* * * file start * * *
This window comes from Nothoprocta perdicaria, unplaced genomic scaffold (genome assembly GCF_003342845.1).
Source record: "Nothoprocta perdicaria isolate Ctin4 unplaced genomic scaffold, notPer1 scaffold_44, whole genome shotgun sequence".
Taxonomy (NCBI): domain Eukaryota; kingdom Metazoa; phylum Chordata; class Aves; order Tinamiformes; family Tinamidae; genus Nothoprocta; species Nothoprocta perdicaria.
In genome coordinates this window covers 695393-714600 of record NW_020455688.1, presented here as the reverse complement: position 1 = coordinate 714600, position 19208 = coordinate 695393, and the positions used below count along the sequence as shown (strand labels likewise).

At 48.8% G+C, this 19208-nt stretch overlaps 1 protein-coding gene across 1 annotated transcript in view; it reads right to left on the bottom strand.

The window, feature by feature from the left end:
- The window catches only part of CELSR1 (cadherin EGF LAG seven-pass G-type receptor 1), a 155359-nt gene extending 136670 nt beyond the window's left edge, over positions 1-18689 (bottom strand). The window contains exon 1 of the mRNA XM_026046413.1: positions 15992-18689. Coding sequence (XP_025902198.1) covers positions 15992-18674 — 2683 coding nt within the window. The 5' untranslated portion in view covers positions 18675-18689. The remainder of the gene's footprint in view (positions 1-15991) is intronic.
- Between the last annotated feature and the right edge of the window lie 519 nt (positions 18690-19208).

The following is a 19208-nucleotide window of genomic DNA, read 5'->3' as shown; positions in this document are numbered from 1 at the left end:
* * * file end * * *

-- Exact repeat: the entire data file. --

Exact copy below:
This window comes from Nothoprocta perdicaria, unplaced genomic scaffold (genome assembly GCF_003342845.1).
Source record: "Nothoprocta perdicaria isolate Ctin4 unplaced genomic scaffold, notPer1 scaffold_44, whole genome shotgun sequence".
Taxonomy (NCBI): domain Eukaryota; kingdom Metazoa; phylum Chordata; class Aves; order Tinamiformes; family Tinamidae; genus Nothoprocta; species Nothoprocta perdicaria.
In genome coordinates this window covers 695393-714600 of record NW_020455688.1, presented here as the reverse complement: position 1 = coordinate 714600, position 19208 = coordinate 695393, and the positions used below count along the sequence as shown (strand labels likewise).

At 48.8% G+C, this 19208-nt stretch overlaps 1 protein-coding gene across 1 annotated transcript in view; it reads right to left on the bottom strand.

The window, feature by feature from the left end:
- The window catches only part of CELSR1 (cadherin EGF LAG seven-pass G-type receptor 1), a 155359-nt gene extending 136670 nt beyond the window's left edge, over positions 1-18689 (bottom strand). The window contains exon 1 of the mRNA XM_026046413.1: positions 15992-18689. Coding sequence (XP_025902198.1) covers positions 15992-18674 — 2683 coding nt within the window. The 5' untranslated portion in view covers positions 18675-18689. The remainder of the gene's footprint in view (positions 1-15991) is intronic.
- Between the last annotated feature and the right edge of the window lie 519 nt (positions 18690-19208).

The following is a 19208-nucleotide window of genomic DNA, read 5'->3' as shown; positions in this document are numbered from 1 at the left end: